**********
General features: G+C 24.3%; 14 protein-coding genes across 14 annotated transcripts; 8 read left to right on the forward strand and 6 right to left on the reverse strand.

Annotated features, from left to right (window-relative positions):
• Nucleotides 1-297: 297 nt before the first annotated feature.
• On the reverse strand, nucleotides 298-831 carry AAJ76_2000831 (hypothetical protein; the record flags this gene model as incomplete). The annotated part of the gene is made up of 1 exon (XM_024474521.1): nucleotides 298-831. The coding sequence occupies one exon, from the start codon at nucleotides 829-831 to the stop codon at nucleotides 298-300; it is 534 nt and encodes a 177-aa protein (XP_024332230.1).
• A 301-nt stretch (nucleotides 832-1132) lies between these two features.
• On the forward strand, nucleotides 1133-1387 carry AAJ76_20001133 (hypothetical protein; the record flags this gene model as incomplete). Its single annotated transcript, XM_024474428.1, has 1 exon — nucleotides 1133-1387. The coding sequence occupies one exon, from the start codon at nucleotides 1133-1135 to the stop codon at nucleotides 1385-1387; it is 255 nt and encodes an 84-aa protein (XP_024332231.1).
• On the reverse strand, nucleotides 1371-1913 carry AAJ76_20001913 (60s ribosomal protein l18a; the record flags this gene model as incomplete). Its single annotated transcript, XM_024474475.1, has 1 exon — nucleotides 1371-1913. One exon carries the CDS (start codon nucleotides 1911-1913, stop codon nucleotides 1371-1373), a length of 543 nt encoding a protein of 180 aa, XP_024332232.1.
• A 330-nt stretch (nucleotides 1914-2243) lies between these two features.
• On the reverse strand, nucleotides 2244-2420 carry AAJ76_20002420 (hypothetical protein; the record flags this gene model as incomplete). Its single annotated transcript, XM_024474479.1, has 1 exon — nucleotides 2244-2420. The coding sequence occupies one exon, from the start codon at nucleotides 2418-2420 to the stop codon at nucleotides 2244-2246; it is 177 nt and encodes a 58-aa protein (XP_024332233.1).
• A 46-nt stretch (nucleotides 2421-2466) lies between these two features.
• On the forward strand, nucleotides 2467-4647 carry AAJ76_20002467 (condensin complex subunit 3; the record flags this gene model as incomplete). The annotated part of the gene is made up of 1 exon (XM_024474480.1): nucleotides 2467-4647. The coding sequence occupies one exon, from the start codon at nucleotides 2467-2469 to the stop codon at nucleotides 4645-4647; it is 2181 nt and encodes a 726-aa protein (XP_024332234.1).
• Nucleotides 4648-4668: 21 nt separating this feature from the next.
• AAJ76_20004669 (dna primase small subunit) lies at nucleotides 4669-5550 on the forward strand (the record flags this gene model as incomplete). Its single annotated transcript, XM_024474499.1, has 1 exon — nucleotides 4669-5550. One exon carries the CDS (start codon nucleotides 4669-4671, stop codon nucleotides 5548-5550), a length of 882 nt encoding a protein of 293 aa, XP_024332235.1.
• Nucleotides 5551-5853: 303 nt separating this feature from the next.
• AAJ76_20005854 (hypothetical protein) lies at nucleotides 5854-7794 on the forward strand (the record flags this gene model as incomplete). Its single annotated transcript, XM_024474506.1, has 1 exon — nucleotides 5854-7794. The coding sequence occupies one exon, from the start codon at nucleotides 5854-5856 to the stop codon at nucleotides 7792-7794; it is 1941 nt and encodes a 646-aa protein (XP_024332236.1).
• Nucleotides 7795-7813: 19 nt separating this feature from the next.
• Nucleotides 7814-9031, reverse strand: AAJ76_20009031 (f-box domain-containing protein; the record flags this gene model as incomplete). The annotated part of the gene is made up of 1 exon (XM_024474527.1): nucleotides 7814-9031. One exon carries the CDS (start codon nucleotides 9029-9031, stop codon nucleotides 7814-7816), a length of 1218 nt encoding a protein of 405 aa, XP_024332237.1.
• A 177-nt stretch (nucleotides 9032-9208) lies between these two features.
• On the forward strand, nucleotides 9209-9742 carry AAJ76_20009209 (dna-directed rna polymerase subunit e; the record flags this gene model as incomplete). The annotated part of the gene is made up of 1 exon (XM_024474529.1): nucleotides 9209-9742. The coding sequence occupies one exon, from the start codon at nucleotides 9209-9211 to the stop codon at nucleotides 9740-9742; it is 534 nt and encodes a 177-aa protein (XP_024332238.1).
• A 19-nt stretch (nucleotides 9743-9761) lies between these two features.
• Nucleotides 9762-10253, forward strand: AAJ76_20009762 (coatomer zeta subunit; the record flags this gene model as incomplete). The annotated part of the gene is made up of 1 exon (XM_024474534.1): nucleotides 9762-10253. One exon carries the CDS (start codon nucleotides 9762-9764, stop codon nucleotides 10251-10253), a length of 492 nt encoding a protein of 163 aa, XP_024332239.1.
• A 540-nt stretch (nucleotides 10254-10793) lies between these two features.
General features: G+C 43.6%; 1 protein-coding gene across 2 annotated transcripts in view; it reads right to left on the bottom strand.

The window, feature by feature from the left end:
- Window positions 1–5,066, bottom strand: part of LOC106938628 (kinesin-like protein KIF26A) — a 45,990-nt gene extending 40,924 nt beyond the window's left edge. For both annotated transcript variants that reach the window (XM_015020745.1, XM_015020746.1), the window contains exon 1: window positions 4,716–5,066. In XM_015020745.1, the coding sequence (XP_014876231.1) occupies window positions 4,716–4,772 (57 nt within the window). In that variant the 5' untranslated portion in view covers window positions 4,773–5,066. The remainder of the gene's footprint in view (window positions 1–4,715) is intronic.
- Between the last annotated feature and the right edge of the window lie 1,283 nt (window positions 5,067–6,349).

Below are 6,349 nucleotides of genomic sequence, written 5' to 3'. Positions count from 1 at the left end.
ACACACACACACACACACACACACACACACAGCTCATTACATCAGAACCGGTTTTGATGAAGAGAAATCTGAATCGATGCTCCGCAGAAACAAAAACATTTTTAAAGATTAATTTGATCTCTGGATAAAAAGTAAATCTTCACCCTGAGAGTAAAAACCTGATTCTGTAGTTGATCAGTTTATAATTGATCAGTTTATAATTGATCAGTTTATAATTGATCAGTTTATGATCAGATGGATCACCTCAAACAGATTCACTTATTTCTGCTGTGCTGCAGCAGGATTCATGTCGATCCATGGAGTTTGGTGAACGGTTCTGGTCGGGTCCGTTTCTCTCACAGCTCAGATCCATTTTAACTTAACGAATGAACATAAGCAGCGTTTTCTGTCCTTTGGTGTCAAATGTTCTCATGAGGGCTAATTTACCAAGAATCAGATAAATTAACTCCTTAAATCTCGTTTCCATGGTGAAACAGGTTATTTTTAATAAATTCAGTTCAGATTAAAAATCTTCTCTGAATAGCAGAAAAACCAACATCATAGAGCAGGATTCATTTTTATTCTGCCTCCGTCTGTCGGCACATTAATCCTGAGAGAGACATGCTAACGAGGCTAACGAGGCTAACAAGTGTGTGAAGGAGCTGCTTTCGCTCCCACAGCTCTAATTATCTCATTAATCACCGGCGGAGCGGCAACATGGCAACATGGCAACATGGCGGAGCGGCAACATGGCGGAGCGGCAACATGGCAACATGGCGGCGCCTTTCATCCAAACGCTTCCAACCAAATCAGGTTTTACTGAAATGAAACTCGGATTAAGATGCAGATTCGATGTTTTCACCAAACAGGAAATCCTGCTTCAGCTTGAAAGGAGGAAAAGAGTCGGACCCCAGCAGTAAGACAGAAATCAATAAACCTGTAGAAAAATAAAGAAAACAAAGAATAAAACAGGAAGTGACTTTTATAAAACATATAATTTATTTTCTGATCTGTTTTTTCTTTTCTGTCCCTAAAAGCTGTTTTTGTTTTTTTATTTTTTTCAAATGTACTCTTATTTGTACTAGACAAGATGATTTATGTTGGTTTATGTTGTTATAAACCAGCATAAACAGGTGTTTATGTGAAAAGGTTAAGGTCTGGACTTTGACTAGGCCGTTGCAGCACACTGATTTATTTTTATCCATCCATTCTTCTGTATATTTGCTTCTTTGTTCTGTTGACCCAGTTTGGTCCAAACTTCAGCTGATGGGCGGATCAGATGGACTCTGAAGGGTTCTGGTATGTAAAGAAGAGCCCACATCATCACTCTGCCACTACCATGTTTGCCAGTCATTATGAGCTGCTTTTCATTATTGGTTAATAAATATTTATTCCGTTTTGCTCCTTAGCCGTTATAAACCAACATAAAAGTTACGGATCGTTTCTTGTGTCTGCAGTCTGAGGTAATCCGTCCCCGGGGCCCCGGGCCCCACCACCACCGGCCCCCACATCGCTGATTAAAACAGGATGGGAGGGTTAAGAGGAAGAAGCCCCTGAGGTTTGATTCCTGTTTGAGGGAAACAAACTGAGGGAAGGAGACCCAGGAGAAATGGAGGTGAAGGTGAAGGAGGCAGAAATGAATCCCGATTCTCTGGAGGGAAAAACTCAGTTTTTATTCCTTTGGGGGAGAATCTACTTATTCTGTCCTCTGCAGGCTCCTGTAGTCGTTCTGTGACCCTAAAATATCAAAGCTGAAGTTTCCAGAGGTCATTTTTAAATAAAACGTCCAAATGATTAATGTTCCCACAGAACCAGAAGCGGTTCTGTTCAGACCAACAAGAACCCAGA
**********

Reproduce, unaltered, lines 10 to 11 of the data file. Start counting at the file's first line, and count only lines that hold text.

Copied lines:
• A 46-nt stretch (nucleotides 2421-2466) lies between these two features.
• On the forward strand, nucleotides 2467-4647 carry AAJ76_20002467 (condensin complex subunit 3; the record flags this gene model as incomplete). The annotated part of the gene is made up of 1 exon (XM_024474480.1): nucleotides 2467-4647. The coding sequence occupies one exon, from the start codon at nucleotides 2467-2469 to the stop codon at nucleotides 4645-4647; it is 2181 nt and encodes a 726-aa protein (XP_024332234.1).